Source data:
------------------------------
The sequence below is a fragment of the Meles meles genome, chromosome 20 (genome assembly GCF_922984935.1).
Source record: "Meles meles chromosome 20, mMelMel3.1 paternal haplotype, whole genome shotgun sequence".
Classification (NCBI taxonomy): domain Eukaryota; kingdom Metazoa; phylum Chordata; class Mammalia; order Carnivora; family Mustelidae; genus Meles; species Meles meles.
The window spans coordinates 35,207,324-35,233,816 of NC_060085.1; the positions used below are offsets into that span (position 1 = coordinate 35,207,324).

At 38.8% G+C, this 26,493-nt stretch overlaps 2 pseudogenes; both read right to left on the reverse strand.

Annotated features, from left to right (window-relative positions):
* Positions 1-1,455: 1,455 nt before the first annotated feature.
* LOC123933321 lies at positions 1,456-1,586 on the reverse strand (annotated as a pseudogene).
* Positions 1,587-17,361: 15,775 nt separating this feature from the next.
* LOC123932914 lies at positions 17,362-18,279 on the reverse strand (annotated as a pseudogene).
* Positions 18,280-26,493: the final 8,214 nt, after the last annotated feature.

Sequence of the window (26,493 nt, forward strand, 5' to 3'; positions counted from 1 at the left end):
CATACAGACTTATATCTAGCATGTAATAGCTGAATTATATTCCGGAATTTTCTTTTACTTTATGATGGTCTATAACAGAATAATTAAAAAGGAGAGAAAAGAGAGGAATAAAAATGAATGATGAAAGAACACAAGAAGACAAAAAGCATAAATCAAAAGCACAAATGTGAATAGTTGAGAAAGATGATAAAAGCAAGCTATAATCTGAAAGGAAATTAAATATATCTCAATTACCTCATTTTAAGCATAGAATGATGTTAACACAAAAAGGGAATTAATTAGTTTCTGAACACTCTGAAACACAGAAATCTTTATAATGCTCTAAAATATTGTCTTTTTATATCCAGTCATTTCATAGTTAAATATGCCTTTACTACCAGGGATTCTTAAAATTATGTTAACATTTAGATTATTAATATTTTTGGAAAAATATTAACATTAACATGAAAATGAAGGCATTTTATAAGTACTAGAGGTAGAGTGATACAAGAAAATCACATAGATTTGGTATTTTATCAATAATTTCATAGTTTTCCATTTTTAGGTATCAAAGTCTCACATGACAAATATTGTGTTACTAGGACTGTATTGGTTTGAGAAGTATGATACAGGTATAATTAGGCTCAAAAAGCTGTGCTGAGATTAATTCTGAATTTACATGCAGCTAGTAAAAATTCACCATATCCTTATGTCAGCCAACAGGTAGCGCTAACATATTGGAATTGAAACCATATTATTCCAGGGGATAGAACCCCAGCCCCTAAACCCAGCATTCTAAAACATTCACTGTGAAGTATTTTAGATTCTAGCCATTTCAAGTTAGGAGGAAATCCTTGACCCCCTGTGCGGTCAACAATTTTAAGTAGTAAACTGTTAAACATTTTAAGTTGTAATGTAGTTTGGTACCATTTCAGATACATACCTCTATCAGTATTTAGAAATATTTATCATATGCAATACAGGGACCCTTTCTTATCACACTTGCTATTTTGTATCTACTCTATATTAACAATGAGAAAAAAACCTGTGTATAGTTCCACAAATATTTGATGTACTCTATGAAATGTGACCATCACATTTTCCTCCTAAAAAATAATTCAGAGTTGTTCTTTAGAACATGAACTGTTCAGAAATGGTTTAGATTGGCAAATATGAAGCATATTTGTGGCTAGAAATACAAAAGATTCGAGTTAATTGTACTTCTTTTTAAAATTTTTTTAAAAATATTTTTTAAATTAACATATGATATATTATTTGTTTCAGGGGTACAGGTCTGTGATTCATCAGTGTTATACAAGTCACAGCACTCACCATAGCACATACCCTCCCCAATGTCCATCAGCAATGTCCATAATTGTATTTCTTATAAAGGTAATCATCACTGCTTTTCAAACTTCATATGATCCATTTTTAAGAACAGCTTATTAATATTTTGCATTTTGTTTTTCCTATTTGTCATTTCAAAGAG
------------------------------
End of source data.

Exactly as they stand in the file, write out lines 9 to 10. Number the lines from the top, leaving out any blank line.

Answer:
* Positions 1,587-17,361: 15,775 nt separating this feature from the next.
* LOC123932914 lies at positions 17,362-18,279 on the reverse strand (annotated as a pseudogene).